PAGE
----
The essay on "Liminality," by Michael Joseph, was like being in a 10K race and I'm not sure my brain truly understood it properly. Liminality in folklore represents someone who is in transition, such as Gandalf in Tolkien's novel who is neither dead nor alive or Alice in Wonderland who is in a dream world.  I just read Marissa Meyer's, "Scarlet," book two of the Lunar Chronicles, that follows the folktale of Cinderella, except in Meyer's book, Cinderella is a cyborg. She's a liminal character for she is neither human nor machine but in a state of transition. Michael Joseph would include marginalized people as liminal characters; those who live outside of society or structure as found in novels such as, "The Absolutely True Diary of a Part-Time Indian," by Sherman Alexie. Joseph applies liminality not only to characters in books, but to the book itself, giving examples such as the marginalization of comics. Comics have historically suffered accusations as being subliterary in the study of literature and Joseph would argue they are "inbetween"; they are neither art nor book, but a deconstruction of the picture book. Even though graphic novels have gained more acceptance he argues they are not conventional but reflect a reading experience that can often be subversive and critical.

I'm not sure about the arrangement of this book. On one hand, I liked the hyperlinked design idea, on the other, I wished the author had hyperlinked the context for me putting them in an order of natural inquiry - except that probably isn't possible because readers will come at it with their own knowledge and interests. I am a newbie to many of the topics versus a children's literature scholar who is going to be familiar with the keywords in a way that I am not because of my lack of knowledge. If scholars are the intended audience, and I'm sure they are, then it makes sense as is. I think both types of readers could be reached by creating hyperlinks to essays within the eBook. I can envision myself reading one essay then bopping over to another essay using a hyperlink (a built-in dictionary would be nice too). I guess I want a liminal book format. Or is that liminal? Like I said, I'm still figuring out what the heck that means.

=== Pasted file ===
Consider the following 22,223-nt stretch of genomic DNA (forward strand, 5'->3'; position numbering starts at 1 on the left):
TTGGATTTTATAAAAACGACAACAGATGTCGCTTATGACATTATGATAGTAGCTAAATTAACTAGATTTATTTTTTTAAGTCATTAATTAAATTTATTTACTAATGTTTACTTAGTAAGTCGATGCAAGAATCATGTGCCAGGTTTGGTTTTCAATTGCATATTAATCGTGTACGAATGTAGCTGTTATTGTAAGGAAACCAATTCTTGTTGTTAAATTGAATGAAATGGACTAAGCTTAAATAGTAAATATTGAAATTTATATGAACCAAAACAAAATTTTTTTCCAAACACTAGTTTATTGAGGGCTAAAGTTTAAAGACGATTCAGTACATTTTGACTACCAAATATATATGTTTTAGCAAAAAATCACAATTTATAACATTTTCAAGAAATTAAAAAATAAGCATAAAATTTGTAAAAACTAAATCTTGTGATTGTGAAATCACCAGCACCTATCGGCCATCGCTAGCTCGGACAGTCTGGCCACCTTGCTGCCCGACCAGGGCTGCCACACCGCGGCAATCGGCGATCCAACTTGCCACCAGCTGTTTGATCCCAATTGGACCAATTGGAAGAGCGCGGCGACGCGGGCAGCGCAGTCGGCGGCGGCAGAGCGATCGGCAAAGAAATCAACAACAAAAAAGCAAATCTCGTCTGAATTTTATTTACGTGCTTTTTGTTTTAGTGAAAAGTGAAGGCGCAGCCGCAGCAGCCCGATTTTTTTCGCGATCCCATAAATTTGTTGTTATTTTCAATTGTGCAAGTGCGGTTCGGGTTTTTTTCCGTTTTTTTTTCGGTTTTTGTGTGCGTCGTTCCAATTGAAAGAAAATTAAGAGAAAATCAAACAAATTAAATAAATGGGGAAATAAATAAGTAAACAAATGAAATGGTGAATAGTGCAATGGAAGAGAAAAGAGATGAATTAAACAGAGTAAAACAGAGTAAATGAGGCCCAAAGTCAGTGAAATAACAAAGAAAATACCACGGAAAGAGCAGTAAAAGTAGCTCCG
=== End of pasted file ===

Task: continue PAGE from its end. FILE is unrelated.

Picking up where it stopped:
I stumbled upon a blog that strikes up the conversation of children's literature with insightful comments on the contested issue of "Why is the study of children's literature important?" Low and behold the author of this book commented on the post: "Children’s literature is what we read when we are still in the process of figuring out who we are and what we want to become. Potentially, then, children’s literature may have a greater impact on us than any other books we read. Children’s literature is the most important literature we read. Period." The intention of this book is to strike up conversations about children's novels. It did just that for me.

4 out of 5 Smileys